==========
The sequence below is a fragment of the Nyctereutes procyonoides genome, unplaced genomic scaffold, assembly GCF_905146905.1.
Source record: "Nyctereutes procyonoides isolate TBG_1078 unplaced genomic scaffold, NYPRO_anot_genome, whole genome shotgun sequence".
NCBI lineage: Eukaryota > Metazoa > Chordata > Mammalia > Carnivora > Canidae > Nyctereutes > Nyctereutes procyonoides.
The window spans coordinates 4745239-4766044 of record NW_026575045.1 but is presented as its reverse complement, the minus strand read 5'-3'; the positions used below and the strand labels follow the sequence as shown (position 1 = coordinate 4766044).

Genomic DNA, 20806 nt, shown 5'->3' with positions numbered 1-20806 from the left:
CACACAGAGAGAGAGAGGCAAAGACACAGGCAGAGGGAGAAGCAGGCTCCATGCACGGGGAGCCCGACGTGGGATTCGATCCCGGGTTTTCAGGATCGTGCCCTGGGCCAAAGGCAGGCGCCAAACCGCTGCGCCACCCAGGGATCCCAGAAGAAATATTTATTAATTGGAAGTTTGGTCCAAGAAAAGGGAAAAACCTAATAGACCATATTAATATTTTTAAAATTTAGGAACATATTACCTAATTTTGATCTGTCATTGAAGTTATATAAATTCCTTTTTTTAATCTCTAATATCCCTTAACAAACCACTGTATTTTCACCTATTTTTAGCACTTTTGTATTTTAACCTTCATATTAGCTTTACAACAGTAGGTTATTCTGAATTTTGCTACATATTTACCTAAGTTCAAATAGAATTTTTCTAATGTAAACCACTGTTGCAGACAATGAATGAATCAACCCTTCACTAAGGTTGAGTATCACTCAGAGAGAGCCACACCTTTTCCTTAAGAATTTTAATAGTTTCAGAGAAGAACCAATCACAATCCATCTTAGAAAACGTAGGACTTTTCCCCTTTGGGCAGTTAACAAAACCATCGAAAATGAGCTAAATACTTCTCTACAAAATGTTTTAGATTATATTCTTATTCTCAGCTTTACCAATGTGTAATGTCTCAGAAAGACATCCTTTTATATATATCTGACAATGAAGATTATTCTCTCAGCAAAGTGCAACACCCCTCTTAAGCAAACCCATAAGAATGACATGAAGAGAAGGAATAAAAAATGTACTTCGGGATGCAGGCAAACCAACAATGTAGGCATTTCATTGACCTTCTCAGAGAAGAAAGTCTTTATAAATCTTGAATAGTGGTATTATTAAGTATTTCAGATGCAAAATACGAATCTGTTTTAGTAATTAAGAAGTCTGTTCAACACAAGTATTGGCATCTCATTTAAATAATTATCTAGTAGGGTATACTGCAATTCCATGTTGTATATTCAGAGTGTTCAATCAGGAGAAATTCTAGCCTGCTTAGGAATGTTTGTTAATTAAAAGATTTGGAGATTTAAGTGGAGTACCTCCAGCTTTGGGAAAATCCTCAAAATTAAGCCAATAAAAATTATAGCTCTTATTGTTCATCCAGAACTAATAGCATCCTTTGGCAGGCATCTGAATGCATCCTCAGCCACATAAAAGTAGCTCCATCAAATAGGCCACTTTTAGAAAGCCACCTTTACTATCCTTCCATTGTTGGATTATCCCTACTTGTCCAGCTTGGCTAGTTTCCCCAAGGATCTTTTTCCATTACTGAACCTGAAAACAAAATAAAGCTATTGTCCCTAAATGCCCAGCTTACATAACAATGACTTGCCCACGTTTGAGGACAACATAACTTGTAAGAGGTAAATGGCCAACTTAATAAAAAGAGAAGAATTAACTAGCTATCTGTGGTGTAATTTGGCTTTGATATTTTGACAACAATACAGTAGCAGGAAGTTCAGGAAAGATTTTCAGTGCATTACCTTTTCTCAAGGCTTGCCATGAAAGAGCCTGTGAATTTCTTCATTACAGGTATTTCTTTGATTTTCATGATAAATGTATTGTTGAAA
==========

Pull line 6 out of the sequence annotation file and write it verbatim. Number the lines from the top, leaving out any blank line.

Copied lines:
CACACAGAGAGAGAGAGGCAAAGACACAGGCAGAGGGAGAAGCAGGCTCCATGCACGGGGAGCCCGACGTGGGATTCGATCCCGGGTTTTCAGGATCGTGCCCTGGGCCAAAGGCAGGCGCCAAACCGCTGCGCCACCCAGGGATCCCAGAAGAAATATTTATTAATTGGAAGTTTGGTCCAAGAAAAGGGAAAAACCTAATAGACCATATTAATATTTTTAAAATTTAGGAACATATTACCTAATTTTGATCTGTCATTGAAGTTATATAAATTCCTTTTTTTAATCTCTAATATCCCTTAACAAACCACTGTATTTTCACCTATTTTTAGCACTTTTGTATTTTAACCTTCATATTAGCTTTACAACAGTAGGTTATTCTGAATTTTGCTACATATTTACCTAAGTTCAAATAGAATTTTTCTAATGTAAACCACTGTTGCAGACAATGAATGAATCAACCCTTCACTAAGGTTGAGTATCACTCAGAGAGAGCCACACCTTTTCCTTAAGAATTTTAATAGTTTCAGAGAAGAACCAATCACAATCCATCTTAGAAAACGTAGGACTTTTCCCCTTTGGGCAGTTAACAAAACCATCGAAAATGAGCTAAATACTTCTCTACAAAATGTTTTAGATTATATTCTTATTCTCAGCTTTACCAATGTGTAATGTCTCAGAAAGACATCCTTTTATATATATCTGACAATGAAGATTATTCTCTCAGCAAAGTGCAACACCCCTCTTAAGCAAACCCATAAGAATGACATGAAGAGAAGGAATAAAAAATGTACTTCGGGATGCAGGCAAACCAACAATGTAGGCATTTCATTGACCTTCTCAGAGAAGAAAGTCTTTATAAATCTTGAATAGTGGTATTATTAAGTATTTCAGATGCAAAATACGAATCTGTTTTAGTAATTAAGAAGTCTGTTCAACACAAGTATTGGCATCTCATTTAAATAATTATCTAGTAGGGTATACTGCAATTCCATGTTGTATATTCAGAGTGTTCAATCAGGAGAAATTCTAGCCTGCTTAGGAATGTTTGTTAATTAAAAGATTTGGAGATTTAAGTGGAGTACCTCCAGCTTTGGGAAAATCCTCAAAATTAAGCCAATAAAAATTATAGCTCTTATTGTTCATCCAGAACTAATAGCATCCTTTGGCAGGCATCTGAATGCATCCTCAGCCACATAAAAGTAGCTCCATCAAATAGGCCACTTTTAGAAAGCCACCTTTACTATCCTTCCATTGTTGGATTATCCCTACTTGTCCAGCTTGGCTAGTTTCCCCAAGGATCTTTTTCCATTACTGAACCTGAAAACAAAATAAAGCTATTGTCCCTAAATGCCCAGCTTACATAACAATGACTTGCCCACGTTTGAGGACAACATAACTTGTAAGAGGTAAATGGCCAACTTAATAAAAAGAGAAGAATTAACTAGCTATCTGTGGTGTAATTTGGCTTTGATATTTTGACAACAATACAGTAGCAGGAAGTTCAGGAAAGATTTTCAGTGCATTACCTTTTCTCAAGGCTTGCCATGAAAGAGCCTGTGAATTTCTTCATTACAGGTATTTCTTTGATTTTCATGATAAATGTATTGTTGAAA